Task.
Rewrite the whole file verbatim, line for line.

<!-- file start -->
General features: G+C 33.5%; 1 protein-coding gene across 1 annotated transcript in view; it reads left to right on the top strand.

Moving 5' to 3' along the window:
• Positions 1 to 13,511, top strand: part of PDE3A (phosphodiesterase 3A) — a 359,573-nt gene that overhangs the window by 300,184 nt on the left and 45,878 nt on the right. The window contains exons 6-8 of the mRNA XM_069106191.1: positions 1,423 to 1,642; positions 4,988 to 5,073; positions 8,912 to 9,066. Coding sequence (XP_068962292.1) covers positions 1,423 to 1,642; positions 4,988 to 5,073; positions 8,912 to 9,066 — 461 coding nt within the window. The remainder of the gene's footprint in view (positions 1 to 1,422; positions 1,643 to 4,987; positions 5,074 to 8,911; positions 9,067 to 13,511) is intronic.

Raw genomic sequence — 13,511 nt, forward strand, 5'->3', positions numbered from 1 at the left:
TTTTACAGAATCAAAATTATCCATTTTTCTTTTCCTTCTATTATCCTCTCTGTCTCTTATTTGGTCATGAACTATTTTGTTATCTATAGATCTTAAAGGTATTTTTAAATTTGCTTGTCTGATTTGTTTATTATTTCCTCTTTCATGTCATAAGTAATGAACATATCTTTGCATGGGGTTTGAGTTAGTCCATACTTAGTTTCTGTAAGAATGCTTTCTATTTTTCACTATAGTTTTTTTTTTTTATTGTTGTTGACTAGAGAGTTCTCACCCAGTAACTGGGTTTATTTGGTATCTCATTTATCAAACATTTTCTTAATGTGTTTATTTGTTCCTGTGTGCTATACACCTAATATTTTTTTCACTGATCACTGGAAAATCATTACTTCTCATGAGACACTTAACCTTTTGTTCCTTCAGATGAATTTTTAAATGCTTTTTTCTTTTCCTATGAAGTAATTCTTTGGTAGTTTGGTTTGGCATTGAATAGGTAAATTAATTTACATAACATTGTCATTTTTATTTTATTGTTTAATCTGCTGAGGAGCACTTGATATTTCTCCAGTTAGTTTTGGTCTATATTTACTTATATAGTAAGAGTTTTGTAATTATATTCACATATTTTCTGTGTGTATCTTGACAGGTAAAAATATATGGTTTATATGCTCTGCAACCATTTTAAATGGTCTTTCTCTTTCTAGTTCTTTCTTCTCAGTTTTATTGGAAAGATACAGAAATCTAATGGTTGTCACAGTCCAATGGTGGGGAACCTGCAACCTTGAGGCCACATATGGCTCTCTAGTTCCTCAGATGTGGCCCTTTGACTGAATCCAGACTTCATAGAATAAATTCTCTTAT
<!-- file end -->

General features: G+C 33.5%; 1 protein-coding gene across 1 annotated transcript in view; it reads left to right on the top strand.

Moving 5' to 3' along the window:
• Positions 1 to 13,511, top strand: part of PDE3A (phosphodiesterase 3A) — a 359,573-nt gene that overhangs the window by 300,184 nt on the left and 45,878 nt on the right. The window contains exons 6-8 of the mRNA XM_069106191.1: positions 1,423 to 1,642; positions 4,988 to 5,073; positions 8,912 to 9,066. Coding sequence (XP_068962292.1) covers positions 1,423 to 1,642; positions 4,988 to 5,073; positions 8,912 to 9,066 — 461 coding nt within the window. The remainder of the gene's footprint in view (positions 1 to 1,422; positions 1,643 to 4,987; positions 5,074 to 8,911; positions 9,067 to 13,511) is intronic.

Raw genomic sequence — 13,511 nt, forward strand, 5'->3', positions numbered from 1 at the left:
TTTTACAGAATCAAAATTATCCATTTTTCTTTTCCTTCTATTATCCTCTCTGTCTCTTATTTGGTCATGAACTATTTTGTTATCTATAGATCTTAAAGGTATTTTTAAATTTGCTTGTCTGATTTGTTTATTATTTCCTCTTTCATGTCATAAGTAATGAACATATCTTTGCATGGGGTTTGAGTTAGTCCATACTTAGTTTCTGTAAGAATGCTTTCTATTTTTCACTATAGTTTTTTTTTTTTATTGTTGTTGACTAGAGAGTTCTCACCCAGTAACTGGGTTTATTTGGTATCTCATTTATCAAACATTTTCTTAATGTGTTTATTTGTTCCTGTGTGCTATACACCTAATATTTTTTTCACTGATCACTGGAAAATCATTACTTCTCATGAGACACTTAACCTTTTGTTCCTTCAGATGAATTTTTAAATGCTTTTTTCTTTTCCTATGAAGTAATTCTTTGGTAGTTTGGTTTGGCATTGAATAGGTAAATTAATTTACATAACATTGTCATTTTTATTTTATTGTTTAATCTGCTGAGGAGCACTTGATATTTCTCCAGTTAGTTTTGGTCTATATTTACTTATATAGTAAGAGTTTTGTAATTATATTCACATATTTTCTGTGTGTATCTTGACAGGTAAAAATATATGGTTTATATGCTCTGCAACCATTTTAAATGGTCTTTCTCTTTCTAGTTCTTTCTTCTCAGTTTTATTGGAAAGATACAGAAATCTAATGGTTGTCACAGTCCAATGGTGGGGAACCTGCAACCTTGAGGCCACATATGGCTCTCTAGTTCCTCAGATGTGGCCCTTTGACTGAATCCAGACTTCATAGAATAAATTCTCTTAT